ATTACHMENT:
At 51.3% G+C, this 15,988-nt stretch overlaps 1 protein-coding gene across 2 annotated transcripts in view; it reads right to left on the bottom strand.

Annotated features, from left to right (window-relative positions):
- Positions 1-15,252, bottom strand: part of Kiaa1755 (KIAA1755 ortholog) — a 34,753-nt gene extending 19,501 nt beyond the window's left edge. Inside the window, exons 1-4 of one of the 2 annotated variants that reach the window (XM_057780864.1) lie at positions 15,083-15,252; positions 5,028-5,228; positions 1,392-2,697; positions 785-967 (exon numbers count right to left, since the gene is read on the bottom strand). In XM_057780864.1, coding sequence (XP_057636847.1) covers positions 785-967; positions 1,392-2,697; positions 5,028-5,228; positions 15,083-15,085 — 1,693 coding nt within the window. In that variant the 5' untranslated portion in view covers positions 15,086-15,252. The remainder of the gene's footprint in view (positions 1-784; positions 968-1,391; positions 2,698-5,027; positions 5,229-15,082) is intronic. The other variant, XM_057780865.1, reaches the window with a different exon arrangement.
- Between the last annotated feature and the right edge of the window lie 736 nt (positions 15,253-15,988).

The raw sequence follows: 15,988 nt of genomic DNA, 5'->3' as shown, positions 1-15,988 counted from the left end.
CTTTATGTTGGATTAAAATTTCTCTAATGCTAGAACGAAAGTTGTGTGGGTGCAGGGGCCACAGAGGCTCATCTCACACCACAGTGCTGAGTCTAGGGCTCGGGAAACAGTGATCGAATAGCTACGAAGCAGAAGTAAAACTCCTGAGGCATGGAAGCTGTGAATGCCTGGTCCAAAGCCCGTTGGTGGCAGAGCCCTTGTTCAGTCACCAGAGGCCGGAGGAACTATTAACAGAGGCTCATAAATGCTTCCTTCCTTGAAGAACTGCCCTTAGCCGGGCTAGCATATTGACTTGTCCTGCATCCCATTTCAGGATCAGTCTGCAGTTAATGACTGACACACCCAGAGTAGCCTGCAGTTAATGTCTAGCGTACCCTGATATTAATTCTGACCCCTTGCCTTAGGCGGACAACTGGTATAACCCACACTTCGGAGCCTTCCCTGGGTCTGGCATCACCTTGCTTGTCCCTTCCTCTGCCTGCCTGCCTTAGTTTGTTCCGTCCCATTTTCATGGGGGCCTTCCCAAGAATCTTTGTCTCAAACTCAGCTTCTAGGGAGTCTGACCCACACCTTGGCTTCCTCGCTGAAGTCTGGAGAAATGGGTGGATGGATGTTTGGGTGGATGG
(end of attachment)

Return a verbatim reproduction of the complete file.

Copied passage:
At 51.3% G+C, this 15,988-nt stretch overlaps 1 protein-coding gene across 2 annotated transcripts in view; it reads right to left on the bottom strand.

Annotated features, from left to right (window-relative positions):
- Positions 1-15,252, bottom strand: part of Kiaa1755 (KIAA1755 ortholog) — a 34,753-nt gene extending 19,501 nt beyond the window's left edge. Inside the window, exons 1-4 of one of the 2 annotated variants that reach the window (XM_057780864.1) lie at positions 15,083-15,252; positions 5,028-5,228; positions 1,392-2,697; positions 785-967 (exon numbers count right to left, since the gene is read on the bottom strand). In XM_057780864.1, coding sequence (XP_057636847.1) covers positions 785-967; positions 1,392-2,697; positions 5,028-5,228; positions 15,083-15,085 — 1,693 coding nt within the window. In that variant the 5' untranslated portion in view covers positions 15,086-15,252. The remainder of the gene's footprint in view (positions 1-784; positions 968-1,391; positions 2,698-5,027; positions 5,229-15,082) is intronic. The other variant, XM_057780865.1, reaches the window with a different exon arrangement.
- Between the last annotated feature and the right edge of the window lie 736 nt (positions 15,253-15,988).

The raw sequence follows: 15,988 nt of genomic DNA, 5'->3' as shown, positions 1-15,988 counted from the left end.
CTTTATGTTGGATTAAAATTTCTCTAATGCTAGAACGAAAGTTGTGTGGGTGCAGGGGCCACAGAGGCTCATCTCACACCACAGTGCTGAGTCTAGGGCTCGGGAAACAGTGATCGAATAGCTACGAAGCAGAAGTAAAACTCCTGAGGCATGGAAGCTGTGAATGCCTGGTCCAAAGCCCGTTGGTGGCAGAGCCCTTGTTCAGTCACCAGAGGCCGGAGGAACTATTAACAGAGGCTCATAAATGCTTCCTTCCTTGAAGAACTGCCCTTAGCCGGGCTAGCATATTGACTTGTCCTGCATCCCATTTCAGGATCAGTCTGCAGTTAATGACTGACACACCCAGAGTAGCCTGCAGTTAATGTCTAGCGTACCCTGATATTAATTCTGACCCCTTGCCTTAGGCGGACAACTGGTATAACCCACACTTCGGAGCCTTCCCTGGGTCTGGCATCACCTTGCTTGTCCCTTCCTCTGCCTGCCTGCCTTAGTTTGTTCCGTCCCATTTTCATGGGGGCCTTCCCAAGAATCTTTGTCTCAAACTCAGCTTCTAGGGAGTCTGACCCACACCTTGGCTTCCTCGCTGAAGTCTGGAGAAATGGGTGGATGGATGTTTGGGTGGATGG